Thursday, April 30, 2015

7 Inexpensive Watercolor Brushes to Start Your Collection

If you're a beginner artist, or an artist who goes through brushes like crazy, finding quality brushes that are also inexpensive is an important but daunting challenge.  While taste vary, I'm going to share the brushes that I regularly use when painting, in hopes that that will help some of you make informed choices when stocking your watercolor supplies.

My father, like myself, got the occasional craving for fast food.  At that time, he'd ask the family two questions.  The first was "do yall feel like hot fast and cheap?" and the second was "if you'll fly, I'll buy".  None of us ever mistook fast food for the real thing, but in today's post, you'll definitely feel like these inexpensive store brand brushes are the real deal.

With care and conditioning, these less expensive counterparts will not only last you a long time, but will perform impressively without breaking your budget. 

Before we delve into quality store brand brushes, I'm going to go over some important basics to keep in mind:

Most watercolor artists don't need a cup full of brushes.  You really need just a few basic workhorses to start with, and add to your stable as the need arises.  If you're just starting out, you'll want:

  • A mop brush for washes and stretching paper
  • A couple flat brushes- a 1/4" and a 1" should get you started
  • Several Rounds- I recommend 2, 4, 6 to start off with

If you do highly detailed work like comic pages or tiny faces, I also recommend a 0 and a 1 in round.

When painting, you should go from big to small- blocking in large areas first, leaving details last.

For a basis of comparison, I'm going to be pricing all brushes at a size 4 round.  Various sizes may have different price breakdowns that differ from brand to brand, so if you're interested in a brand, do your research before committing to purchasing several brushes.  Synthetic brushes are often much more affordable than their natural hair counterparts at larger sizes, so my collection is a mix of all natural hair brushes for really small sizes (0-2 in rounds) synthetic/natural hair mixes and natural hair for slightly larger rounds (3-6), and synthetics for my mops, flats, and larger rounds (8-12), as those are mostly just for applying washes and blocking in colors.

High quality brushes that often come with high pricetags tend to be made from natural fur fibers such as Kolinsky and fox.  When looking for decent performance in an inexpensive brush, you should consider exploring synthetic or synthetic blend options. Many of the brushes below are synthetics, but they perform very similarly to natural bristles, although they don't hold as much water, and do have a tendency to drip. Synthetics also tend to be 'snappier' than natural hair brushes, which you may or may not prefer.

While there are excellent store brand brushes available from stores like Utrecht (Vermeer), Blick (they partner with various brands), and Jerry's ArtARama (Creative Mark Rhapsody), which are much cheaper than their name brand counterparts, I'm going to turn my focus to even cheaper options that are a great starting point for any beginner.  All of the brushes below are brushes I myself own and use in conjuction with my more expensive brushes, so I can vouch for their quality.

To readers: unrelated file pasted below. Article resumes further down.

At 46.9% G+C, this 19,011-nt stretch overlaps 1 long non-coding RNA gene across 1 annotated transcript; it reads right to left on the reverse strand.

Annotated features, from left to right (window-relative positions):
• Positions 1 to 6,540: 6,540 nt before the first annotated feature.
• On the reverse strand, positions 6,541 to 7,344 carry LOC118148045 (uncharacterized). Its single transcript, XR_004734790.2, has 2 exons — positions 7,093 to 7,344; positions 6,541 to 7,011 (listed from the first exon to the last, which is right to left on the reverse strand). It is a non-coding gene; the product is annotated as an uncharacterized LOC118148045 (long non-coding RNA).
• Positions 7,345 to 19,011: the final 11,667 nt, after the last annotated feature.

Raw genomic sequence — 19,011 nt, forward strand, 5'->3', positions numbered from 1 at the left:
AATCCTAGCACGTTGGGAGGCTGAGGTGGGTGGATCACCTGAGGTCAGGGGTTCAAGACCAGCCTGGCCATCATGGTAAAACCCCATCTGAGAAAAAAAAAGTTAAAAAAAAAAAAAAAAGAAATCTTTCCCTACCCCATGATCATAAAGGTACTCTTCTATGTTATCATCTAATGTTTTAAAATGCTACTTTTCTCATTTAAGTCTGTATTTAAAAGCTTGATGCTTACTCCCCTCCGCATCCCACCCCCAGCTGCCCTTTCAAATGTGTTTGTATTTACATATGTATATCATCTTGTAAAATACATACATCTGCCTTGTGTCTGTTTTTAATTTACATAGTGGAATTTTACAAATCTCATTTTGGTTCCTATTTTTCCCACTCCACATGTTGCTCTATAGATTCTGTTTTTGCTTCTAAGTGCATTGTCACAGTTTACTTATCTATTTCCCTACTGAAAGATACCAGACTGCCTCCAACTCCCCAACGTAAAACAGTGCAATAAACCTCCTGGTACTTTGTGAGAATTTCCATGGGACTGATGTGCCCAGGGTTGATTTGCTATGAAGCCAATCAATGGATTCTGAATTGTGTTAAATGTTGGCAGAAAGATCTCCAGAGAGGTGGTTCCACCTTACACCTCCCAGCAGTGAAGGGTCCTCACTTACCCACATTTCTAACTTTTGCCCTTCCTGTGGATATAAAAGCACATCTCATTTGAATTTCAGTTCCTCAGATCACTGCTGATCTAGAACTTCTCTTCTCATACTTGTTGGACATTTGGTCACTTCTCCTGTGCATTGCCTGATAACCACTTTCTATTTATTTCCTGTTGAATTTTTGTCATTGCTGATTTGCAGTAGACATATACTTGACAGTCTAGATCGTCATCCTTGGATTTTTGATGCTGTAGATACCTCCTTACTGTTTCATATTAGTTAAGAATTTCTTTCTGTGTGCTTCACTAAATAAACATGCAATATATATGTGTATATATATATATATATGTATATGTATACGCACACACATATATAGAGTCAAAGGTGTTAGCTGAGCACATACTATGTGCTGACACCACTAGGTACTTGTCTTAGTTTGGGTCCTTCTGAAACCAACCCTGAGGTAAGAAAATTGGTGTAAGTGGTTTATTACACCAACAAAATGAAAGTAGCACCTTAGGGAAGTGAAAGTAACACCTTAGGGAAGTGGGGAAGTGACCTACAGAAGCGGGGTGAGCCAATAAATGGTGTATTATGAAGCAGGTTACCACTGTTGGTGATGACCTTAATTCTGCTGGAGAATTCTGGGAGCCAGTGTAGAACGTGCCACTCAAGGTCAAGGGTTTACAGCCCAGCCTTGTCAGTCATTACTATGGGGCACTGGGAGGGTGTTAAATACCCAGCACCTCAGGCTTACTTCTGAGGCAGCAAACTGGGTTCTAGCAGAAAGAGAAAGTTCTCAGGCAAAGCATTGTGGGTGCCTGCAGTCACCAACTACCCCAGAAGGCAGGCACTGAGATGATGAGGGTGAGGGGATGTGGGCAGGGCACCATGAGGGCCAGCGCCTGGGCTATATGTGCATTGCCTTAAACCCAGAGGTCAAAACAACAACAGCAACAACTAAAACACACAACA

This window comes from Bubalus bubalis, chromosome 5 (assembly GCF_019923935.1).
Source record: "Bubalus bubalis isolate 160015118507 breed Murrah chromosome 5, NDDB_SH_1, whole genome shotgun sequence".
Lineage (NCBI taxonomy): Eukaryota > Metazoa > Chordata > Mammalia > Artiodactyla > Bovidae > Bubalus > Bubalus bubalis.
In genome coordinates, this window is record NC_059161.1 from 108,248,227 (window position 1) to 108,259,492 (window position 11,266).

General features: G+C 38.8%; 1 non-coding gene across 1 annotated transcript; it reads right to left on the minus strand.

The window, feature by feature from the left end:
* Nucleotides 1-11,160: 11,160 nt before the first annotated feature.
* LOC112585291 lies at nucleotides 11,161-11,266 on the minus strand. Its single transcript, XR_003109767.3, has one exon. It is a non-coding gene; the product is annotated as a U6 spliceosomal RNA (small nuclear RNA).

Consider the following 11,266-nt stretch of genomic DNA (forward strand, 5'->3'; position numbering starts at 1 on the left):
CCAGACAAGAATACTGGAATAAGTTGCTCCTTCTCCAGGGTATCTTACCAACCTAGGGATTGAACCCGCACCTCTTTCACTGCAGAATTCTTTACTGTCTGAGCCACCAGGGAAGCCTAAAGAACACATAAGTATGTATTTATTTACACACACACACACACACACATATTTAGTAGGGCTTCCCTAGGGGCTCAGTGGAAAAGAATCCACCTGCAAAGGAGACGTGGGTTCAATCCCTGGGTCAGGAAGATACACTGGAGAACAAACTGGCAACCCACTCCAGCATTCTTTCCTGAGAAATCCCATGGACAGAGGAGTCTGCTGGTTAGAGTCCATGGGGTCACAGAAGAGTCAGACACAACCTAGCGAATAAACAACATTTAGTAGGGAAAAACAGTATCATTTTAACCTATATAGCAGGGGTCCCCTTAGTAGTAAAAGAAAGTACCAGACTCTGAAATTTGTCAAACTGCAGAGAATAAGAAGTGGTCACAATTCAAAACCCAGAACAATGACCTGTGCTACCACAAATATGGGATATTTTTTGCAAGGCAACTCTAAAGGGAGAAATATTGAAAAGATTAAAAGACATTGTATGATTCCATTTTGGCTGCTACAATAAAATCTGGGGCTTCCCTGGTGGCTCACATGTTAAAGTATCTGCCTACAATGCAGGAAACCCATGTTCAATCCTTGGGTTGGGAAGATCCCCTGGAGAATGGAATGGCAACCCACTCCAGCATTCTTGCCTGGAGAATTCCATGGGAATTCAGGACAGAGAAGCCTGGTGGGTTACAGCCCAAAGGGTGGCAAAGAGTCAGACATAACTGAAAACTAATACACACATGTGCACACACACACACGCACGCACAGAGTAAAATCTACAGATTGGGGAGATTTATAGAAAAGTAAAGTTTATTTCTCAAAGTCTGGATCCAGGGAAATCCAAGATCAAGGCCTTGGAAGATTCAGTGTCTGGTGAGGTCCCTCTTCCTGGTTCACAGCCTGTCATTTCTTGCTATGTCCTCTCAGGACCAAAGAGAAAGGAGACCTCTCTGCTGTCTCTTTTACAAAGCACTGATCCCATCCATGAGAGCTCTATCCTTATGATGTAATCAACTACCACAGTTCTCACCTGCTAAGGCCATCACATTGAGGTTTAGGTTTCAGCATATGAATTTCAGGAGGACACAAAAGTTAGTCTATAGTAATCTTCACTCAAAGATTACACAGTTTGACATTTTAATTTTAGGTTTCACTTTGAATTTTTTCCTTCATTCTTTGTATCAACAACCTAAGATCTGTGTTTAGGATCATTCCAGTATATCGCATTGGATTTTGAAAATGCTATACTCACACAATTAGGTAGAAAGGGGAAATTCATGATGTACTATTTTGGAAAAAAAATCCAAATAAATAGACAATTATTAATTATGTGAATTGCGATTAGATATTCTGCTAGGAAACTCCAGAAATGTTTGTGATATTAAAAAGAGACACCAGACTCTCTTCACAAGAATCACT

Some of my recommendations include:

  • Utrecht Series 238 Sable Blend Brush for Watercolor Painting, Size 4 Round: $5.72
  • Princeton Neptune Synthetic Squirrel, Size 4 Round: $4.62
  • Winsor & Newton Sceptre Gold Round, Size 4 Round $6.13
  • Ebony Splendor Short Handled Brush, Size 4 Round $2.63
  • Creative Mark Squirrel LE Limited Edition Brushes (four isn't available) Size 3 Round $3.49
  • Mimik High Performance Synthetic Squirrel Hair Watercolor Brush Size 4 Round $4.49
  • Beste Finest Golden Taklon Hair Brush Size 4 Round $3.99
When buying inexpensive brushes, there are a few things to keep in mind.

  • You want a brush that's soft and fairly full- a teardrop shape is my favorite for rounds
  • If the brush looks bushy, and you aren't sure if it's beyond salvaging, draw it between your lips, wetting it slightly, and see if it draws a point.
  • I try to only buy brushes that are in good shape (with the manufacturer's conditioner still in the bristles) that have their plastic cap still on, but only if there are also examples of brushes that have lost their caps and have been noodled around with available so I can see how the brush holds up to abuse.
  • The metal ferrule should be tight on the body of the brush, and it shouldn't shed any hairs. 
  • There should be no cracks in the paint on the brush when you're purchasing it.
  • There should be no stray hairs sticking out at wild angles.

Even inexpensive synthetics need a little TLC, so these basic tips will help you get the most out of any of your watercolor brushes.

Brush Care Basics:

  • Never submerge your brush in water past the metal ferrule. 
  • Don't let paints, even watercolors, dry on your brush.
  • Don't leave your brushes submerged in your waterpots while you're painting.
  • When you're done painting, rinse out your brushes thoroughly.
  • Every so often, clean your brushes with a mild shampoo or brush cleaner, and condition with hair conditioner.  This can go a long way to restoring damaged brushes.
  • Don't leave your brushes out in the open after they've finished drying.  Not only will moths eat your brushes, but if you have cats, they may decide brushes are tasty to nibble on.
  • Allow your brushes to air dry before putting them away.